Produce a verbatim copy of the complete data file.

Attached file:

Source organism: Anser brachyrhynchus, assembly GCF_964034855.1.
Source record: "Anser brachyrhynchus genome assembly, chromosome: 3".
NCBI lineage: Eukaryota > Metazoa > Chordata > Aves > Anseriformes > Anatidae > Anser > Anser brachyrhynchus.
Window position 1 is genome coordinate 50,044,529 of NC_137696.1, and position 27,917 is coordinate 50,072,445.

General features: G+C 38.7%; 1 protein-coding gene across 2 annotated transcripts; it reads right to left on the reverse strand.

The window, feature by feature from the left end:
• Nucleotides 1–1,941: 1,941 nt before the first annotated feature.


Source organism: Anser brachyrhynchus, assembly GCF_964034855.1.
Source record: "Anser brachyrhynchus genome assembly, chromosome: 3".
NCBI lineage: Eukaryota > Metazoa > Chordata > Aves > Anseriformes > Anatidae > Anser > Anser brachyrhynchus.
Window position 1 is genome coordinate 50,044,529 of NC_137696.1, and position 27,917 is coordinate 50,072,445.

General features: G+C 38.7%; 1 protein-coding gene across 2 annotated transcripts; it reads right to left on the reverse strand.

The window, feature by feature from the left end:
• Nucleotides 1–1,941: 1,941 nt before the first annotated feature.